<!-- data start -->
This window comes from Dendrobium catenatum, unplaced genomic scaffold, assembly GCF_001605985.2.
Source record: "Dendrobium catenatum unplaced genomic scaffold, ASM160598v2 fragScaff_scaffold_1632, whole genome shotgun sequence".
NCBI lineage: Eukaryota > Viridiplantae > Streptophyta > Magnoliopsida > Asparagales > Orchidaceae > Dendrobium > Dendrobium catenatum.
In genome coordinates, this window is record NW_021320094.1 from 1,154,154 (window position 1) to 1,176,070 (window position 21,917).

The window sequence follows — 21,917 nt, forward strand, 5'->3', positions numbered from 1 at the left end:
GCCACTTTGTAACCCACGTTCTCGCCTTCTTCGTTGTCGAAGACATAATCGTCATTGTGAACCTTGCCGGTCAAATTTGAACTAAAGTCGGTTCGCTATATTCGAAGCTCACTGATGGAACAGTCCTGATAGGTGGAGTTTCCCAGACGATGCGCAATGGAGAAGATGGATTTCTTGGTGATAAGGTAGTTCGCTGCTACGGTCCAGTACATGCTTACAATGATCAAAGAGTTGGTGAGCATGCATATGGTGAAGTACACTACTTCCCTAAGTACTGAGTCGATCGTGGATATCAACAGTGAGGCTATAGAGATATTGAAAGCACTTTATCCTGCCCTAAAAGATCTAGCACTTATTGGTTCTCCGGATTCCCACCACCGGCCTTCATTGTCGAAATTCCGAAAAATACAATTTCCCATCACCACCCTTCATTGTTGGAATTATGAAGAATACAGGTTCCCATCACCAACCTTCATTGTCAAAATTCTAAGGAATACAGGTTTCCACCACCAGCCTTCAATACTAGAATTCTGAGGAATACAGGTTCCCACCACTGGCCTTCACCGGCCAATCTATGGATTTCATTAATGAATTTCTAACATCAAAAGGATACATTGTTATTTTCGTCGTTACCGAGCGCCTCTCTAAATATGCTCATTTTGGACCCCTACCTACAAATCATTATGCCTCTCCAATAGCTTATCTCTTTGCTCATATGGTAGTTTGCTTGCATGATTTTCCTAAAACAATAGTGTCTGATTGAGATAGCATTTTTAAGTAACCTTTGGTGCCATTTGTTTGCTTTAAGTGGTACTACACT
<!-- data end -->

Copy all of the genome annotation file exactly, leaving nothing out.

This window comes from Dendrobium catenatum, unplaced genomic scaffold, assembly GCF_001605985.2.
Source record: "Dendrobium catenatum unplaced genomic scaffold, ASM160598v2 fragScaff_scaffold_1632, whole genome shotgun sequence".
NCBI lineage: Eukaryota > Viridiplantae > Streptophyta > Magnoliopsida > Asparagales > Orchidaceae > Dendrobium > Dendrobium catenatum.
In genome coordinates, this window is record NW_021320094.1 from 1,154,154 (window position 1) to 1,176,070 (window position 21,917).

The window sequence follows — 21,917 nt, forward strand, 5'->3', positions numbered from 1 at the left end:
GCCACTTTGTAACCCACGTTCTCGCCTTCTTCGTTGTCGAAGACATAATCGTCATTGTGAACCTTGCCGGTCAAATTTGAACTAAAGTCGGTTCGCTATATTCGAAGCTCACTGATGGAACAGTCCTGATAGGTGGAGTTTCCCAGACGATGCGCAATGGAGAAGATGGATTTCTTGGTGATAAGGTAGTTCGCTGCTACGGTCCAGTACATGCTTACAATGATCAAAGAGTTGGTGAGCATGCATATGGTGAAGTACACTACTTCCCTAAGTACTGAGTCGATCGTGGATATCAACAGTGAGGCTATAGAGATATTGAAAGCACTTTATCCTGCCCTAAAAGATCTAGCACTTATTGGTTCTCCGGATTCCCACCACCGGCCTTCATTGTCGAAATTCCGAAAAATACAATTTCCCATCACCACCCTTCATTGTTGGAATTATGAAGAATACAGGTTCCCATCACCAACCTTCATTGTCAAAATTCTAAGGAATACAGGTTTCCACCACCAGCCTTCAATACTAGAATTCTGAGGAATACAGGTTCCCACCACTGGCCTTCACCGGCCAATCTATGGATTTCATTAATGAATTTCTAACATCAAAAGGATACATTGTTATTTTCGTCGTTACCGAGCGCCTCTCTAAATATGCTCATTTTGGACCCCTACCTACAAATCATTATGCCTCTCCAATAGCTTATCTCTTTGCTCATATGGTAGTTTGCTTGCATGATTTTCCTAAAACAATAGTGTCTGATTGAGATAGCATTTTTAAGTAACCTTTGGTGCCATTTGTTTGCTTTAAGTGGTACTACACT